Britain's geo-political divide has continued to widen after a new set of data showed that there are twice as many empty shops in England's northern regions than in the South.
According to the Local Data Company, one in five shops in the North is now empty, compared with one in 10 in the South, and the top 10 towns with the highest vacancy rates are spread across the North West and West Midlands.
"The worst-performing towns all had vacancy rates above 25%, which is still one in four shops lying empty and no sign or improvement," Matthew Hopkinson, director of The Local Data Company, told the BBC.
"Local Data Company research also found that 20% of the shops it tracked had been empty for more than three years, amounting to almost 10,000 outlets.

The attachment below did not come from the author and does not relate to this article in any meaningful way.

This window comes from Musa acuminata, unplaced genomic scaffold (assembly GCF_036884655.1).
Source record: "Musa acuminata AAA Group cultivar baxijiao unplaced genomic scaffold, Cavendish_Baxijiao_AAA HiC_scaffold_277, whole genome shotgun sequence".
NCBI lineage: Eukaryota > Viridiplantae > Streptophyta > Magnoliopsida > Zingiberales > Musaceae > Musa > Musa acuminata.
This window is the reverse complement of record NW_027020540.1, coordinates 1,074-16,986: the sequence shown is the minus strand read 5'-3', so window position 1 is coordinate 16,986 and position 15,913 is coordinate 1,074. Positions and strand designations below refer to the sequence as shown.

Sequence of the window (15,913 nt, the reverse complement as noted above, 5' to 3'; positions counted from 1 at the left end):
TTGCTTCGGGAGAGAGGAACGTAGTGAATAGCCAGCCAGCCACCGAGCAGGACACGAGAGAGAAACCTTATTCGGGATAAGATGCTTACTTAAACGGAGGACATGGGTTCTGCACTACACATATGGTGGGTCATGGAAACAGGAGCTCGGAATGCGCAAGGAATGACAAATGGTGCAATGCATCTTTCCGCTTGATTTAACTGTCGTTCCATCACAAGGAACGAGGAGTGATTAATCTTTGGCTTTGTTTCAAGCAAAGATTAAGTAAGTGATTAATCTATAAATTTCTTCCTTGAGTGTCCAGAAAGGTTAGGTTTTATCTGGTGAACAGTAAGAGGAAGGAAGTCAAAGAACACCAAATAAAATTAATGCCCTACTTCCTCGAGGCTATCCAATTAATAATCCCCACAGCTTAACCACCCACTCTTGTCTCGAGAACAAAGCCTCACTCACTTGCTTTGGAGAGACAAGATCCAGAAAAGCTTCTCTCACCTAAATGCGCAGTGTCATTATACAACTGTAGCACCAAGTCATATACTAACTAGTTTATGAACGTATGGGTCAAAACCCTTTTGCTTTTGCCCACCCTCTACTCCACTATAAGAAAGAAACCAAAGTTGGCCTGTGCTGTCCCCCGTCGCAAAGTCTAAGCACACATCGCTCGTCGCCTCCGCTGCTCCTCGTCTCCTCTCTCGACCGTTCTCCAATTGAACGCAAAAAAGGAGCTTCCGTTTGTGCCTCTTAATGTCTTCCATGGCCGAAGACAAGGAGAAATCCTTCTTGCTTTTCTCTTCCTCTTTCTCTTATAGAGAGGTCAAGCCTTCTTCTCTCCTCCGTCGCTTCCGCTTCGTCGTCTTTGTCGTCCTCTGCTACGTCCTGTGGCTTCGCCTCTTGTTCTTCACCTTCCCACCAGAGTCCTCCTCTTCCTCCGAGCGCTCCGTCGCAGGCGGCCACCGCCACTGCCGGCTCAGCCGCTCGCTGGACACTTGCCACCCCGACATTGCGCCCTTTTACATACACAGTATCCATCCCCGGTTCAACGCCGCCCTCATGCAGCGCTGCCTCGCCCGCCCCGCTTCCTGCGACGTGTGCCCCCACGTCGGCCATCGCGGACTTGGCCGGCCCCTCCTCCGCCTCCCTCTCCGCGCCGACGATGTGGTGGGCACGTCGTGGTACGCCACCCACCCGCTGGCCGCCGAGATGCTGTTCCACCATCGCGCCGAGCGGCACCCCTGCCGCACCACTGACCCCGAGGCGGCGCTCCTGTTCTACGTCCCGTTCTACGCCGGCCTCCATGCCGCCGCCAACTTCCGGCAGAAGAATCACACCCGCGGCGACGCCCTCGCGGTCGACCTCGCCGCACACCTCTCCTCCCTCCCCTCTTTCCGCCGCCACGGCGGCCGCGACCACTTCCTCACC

"This is the equivalent of five Manchesters lying empty."
The group monitors 3,000 town and shopping centres and retail parks across England.
It found that although there has been a "marked improvement" in occupancy overall, with average vacancy rates having fallen since 2012, there is still a disproportionately high number of empty shops in the north of England compared to the South.
The North East had a shop vacancy rate of 18.8% for the second half of 2014 while the North West had a shop vacancy rate of 18.6% for the same period.
In comparison, London was the best performing region with a vacancy region of 8.7%.